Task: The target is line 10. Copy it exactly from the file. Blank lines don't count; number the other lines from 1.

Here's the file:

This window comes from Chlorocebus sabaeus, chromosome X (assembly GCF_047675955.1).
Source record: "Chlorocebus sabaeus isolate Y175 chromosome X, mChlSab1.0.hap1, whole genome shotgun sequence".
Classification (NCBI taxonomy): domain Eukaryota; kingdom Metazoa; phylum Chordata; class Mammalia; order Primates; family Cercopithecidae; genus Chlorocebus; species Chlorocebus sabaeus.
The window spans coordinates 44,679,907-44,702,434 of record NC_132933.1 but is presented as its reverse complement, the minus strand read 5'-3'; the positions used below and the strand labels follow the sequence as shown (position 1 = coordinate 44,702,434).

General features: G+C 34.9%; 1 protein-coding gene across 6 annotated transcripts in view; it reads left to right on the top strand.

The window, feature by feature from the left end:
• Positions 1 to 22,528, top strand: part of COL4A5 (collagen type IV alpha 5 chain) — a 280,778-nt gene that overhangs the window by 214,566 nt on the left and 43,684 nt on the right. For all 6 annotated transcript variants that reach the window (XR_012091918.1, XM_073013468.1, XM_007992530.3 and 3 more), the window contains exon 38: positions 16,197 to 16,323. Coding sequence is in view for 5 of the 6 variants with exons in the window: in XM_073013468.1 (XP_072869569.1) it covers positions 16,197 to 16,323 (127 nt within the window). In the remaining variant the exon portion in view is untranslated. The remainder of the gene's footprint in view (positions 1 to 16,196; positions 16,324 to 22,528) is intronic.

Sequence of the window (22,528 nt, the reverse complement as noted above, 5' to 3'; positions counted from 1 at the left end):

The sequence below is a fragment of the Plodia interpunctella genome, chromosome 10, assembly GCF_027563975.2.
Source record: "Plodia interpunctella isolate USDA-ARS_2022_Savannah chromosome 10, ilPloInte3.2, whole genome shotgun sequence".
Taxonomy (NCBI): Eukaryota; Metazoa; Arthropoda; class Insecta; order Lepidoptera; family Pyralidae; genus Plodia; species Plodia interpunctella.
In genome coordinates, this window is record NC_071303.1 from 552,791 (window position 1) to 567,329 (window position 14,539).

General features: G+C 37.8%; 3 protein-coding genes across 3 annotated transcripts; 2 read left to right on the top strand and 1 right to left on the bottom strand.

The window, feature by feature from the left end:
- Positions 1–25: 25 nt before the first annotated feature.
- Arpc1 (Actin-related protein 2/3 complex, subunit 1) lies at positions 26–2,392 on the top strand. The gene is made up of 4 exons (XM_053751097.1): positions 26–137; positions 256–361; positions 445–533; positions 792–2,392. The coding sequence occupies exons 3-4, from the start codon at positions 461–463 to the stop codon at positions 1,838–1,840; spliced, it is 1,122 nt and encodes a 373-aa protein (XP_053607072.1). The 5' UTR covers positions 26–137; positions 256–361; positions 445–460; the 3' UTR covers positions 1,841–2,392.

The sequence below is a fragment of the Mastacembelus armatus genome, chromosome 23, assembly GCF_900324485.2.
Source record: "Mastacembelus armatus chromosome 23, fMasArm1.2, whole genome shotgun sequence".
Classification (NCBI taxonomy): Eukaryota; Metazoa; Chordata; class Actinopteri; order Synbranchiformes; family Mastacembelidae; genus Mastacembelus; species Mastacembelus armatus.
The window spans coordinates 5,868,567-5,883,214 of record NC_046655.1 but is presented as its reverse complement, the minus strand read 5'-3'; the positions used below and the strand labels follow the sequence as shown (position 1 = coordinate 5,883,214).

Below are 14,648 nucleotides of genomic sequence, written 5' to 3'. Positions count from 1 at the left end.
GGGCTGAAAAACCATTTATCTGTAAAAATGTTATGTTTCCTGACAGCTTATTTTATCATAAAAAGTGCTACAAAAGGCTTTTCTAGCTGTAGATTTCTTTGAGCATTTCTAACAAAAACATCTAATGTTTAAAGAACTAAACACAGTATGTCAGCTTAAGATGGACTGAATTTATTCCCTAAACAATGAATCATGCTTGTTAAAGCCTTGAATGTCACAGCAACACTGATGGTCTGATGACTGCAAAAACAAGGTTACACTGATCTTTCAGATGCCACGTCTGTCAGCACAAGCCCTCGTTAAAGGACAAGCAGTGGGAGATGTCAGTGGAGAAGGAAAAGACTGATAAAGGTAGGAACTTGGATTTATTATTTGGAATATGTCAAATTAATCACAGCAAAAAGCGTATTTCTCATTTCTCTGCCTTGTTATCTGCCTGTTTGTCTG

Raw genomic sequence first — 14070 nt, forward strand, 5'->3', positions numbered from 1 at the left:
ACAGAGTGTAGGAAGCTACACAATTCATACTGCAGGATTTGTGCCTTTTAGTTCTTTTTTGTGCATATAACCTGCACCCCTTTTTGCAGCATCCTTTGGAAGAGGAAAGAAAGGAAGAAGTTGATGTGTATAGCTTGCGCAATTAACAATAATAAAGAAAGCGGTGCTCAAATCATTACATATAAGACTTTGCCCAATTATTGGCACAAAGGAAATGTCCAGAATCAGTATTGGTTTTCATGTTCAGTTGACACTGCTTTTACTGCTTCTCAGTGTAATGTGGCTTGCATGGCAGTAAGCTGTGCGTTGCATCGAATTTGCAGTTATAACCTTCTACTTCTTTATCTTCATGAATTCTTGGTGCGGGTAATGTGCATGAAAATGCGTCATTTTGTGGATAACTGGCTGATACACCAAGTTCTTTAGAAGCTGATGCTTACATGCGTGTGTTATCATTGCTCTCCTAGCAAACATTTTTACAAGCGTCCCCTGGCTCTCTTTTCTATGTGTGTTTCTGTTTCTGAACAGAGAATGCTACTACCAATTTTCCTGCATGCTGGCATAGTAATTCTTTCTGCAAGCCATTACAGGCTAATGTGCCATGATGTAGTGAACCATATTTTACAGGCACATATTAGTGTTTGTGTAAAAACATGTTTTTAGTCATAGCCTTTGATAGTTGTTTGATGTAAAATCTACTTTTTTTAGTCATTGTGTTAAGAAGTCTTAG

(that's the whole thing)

Source record: "Plodia interpunctella isolate USDA-ARS_2022_Savannah chromosome 10, ilPloInte3.2, whole genome shotgun sequence".